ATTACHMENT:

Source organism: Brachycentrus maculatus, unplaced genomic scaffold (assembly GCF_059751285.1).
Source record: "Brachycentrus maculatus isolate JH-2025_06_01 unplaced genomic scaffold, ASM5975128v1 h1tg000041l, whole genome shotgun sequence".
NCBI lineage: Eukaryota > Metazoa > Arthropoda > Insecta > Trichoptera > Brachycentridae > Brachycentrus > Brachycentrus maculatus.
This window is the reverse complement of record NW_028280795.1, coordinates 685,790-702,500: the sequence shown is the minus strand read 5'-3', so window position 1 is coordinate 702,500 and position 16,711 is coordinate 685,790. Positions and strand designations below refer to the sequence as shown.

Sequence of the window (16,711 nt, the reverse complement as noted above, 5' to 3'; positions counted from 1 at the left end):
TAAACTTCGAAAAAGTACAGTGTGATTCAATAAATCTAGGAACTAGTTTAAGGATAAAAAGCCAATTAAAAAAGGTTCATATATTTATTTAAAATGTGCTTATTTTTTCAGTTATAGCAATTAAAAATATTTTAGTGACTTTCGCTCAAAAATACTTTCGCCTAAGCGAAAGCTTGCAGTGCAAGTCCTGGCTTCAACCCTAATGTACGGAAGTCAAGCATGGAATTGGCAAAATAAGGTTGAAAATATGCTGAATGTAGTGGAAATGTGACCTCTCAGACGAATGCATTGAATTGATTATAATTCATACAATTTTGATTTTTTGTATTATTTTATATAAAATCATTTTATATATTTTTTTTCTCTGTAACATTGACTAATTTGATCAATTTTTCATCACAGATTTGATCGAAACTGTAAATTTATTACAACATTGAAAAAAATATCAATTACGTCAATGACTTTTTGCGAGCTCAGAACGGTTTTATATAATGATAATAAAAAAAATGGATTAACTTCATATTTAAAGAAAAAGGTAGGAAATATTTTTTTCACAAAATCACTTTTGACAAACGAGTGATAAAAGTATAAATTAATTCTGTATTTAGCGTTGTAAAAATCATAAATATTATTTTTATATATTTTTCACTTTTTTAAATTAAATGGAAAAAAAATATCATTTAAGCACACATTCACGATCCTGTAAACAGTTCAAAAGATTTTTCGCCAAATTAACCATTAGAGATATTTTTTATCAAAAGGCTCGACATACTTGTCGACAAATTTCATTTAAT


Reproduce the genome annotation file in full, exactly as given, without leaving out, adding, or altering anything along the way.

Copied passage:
Source organism: Brachycentrus maculatus, unplaced genomic scaffold (assembly GCF_059751285.1).
Source record: "Brachycentrus maculatus isolate JH-2025_06_01 unplaced genomic scaffold, ASM5975128v1 h1tg000041l, whole genome shotgun sequence".
NCBI lineage: Eukaryota > Metazoa > Arthropoda > Insecta > Trichoptera > Brachycentridae > Brachycentrus > Brachycentrus maculatus.
This window is the reverse complement of record NW_028280795.1, coordinates 685,790-702,500: the sequence shown is the minus strand read 5'-3', so window position 1 is coordinate 702,500 and position 16,711 is coordinate 685,790. Positions and strand designations below refer to the sequence as shown.

Sequence of the window (16,711 nt, the reverse complement as noted above, 5' to 3'; positions counted from 1 at the left end):
TAAACTTCGAAAAAGTACAGTGTGATTCAATAAATCTAGGAACTAGTTTAAGGATAAAAAGCCAATTAAAAAAGGTTCATATATTTATTTAAAATGTGCTTATTTTTTCAGTTATAGCAATTAAAAATATTTTAGTGACTTTCGCTCAAAAATACTTTCGCCTAAGCGAAAGCTTGCAGTGCAAGTCCTGGCTTCAACCCTAATGTACGGAAGTCAAGCATGGAATTGGCAAAATAAGGTTGAAAATATGCTGAATGTAGTGGAAATGTGACCTCTCAGACGAATGCATTGAATTGATTATAATTCATACAATTTTGATTTTTTGTATTATTTTATATAAAATCATTTTATATATTTTTTTTCTCTGTAACATTGACTAATTTGATCAATTTTTCATCACAGATTTGATCGAAACTGTAAATTTATTACAACATTGAAAAAAATATCAATTACGTCAATGACTTTTTGCGAGCTCAGAACGGTTTTATATAATGATAATAAAAAAAATGGATTAACTTCATATTTAAAGAAAAAGGTAGGAAATATTTTTTTCACAAAATCACTTTTGACAAACGAGTGATAAAAGTATAAATTAATTCTGTATTTAGCGTTGTAAAAATCATAAATATTATTTTTATATATTTTTCACTTTTTTAAATTAAATGGAAAAAAAATATCATTTAAGCACACATTCACGATCCTGTAAACAGTTCAAAAGATTTTTCGCCAAATTAACCATTAGAGATATTTTTTATCAAAAGGCTCGACATACTTGTCGACAAATTTCATTTAAT